RAMexam



The following keys are available while viewing the Basic display:



ALT-Tab switches to the Advanced display (use F9 on 83-key keyboards)

Cursor alternates between highlighting Quick and Full buttons

Enter starts testing



The following keys are available while viewing the Advanced display:



ALT-Tab switches to the Basic display (use F9 on 83-key keyboards)

Cursor selects test

Ctrl-Enter runs the highlighted test once

H displays values in hexadecimal format

D displays values in decimal format

Tab moves cursor between Test Selection window and Memory

to Test window if there are more memory entries than

fit in a single screen. When in the Memory to Test

window the cursor keys scroll the list up and down.



The following keys are available while viewing the Help display:



F2 prints help topic(s)

F3 displays previous help topic

F4 displays next help topic

ESC returns to help menu





* A Memory Error! Now What?



If you are fortunate, RAMexam will never find a memory error on your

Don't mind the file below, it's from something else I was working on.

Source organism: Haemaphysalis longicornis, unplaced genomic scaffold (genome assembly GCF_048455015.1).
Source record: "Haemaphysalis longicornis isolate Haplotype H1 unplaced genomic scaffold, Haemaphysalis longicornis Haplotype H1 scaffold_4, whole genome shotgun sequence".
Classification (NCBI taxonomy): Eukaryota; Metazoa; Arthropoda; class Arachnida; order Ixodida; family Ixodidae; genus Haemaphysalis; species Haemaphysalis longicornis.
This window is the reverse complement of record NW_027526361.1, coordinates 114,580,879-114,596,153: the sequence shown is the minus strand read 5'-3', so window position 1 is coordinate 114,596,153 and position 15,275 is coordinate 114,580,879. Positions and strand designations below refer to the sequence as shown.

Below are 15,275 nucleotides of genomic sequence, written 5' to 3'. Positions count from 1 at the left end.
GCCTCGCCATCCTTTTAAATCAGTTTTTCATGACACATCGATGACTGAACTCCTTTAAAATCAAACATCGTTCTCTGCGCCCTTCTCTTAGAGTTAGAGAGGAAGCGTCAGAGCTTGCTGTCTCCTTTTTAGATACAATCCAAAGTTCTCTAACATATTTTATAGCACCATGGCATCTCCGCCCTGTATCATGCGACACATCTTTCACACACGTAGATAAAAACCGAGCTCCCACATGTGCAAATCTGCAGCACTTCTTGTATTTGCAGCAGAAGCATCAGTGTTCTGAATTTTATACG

system. When RAMexam detects defective or damaged RAM then the test

halts and a red warning box appears with all known information about

the error.



Unfortunately, RAMexam cannot tell you which chip is the culprit.

Software accesses memory through special hardware that is responsible

for addressing the individual chips. There is information within this

hardware that maps the memory address used by software to a physical

bit within a chip. This information is not accessible to software and

varies widely from system to system. Should RAMexam detect defective

RAM, here are the recommended steps to take:



* See if the error is reproducible. If a memory error only happens

once and cannot be reproduced it may not be cause for alarm.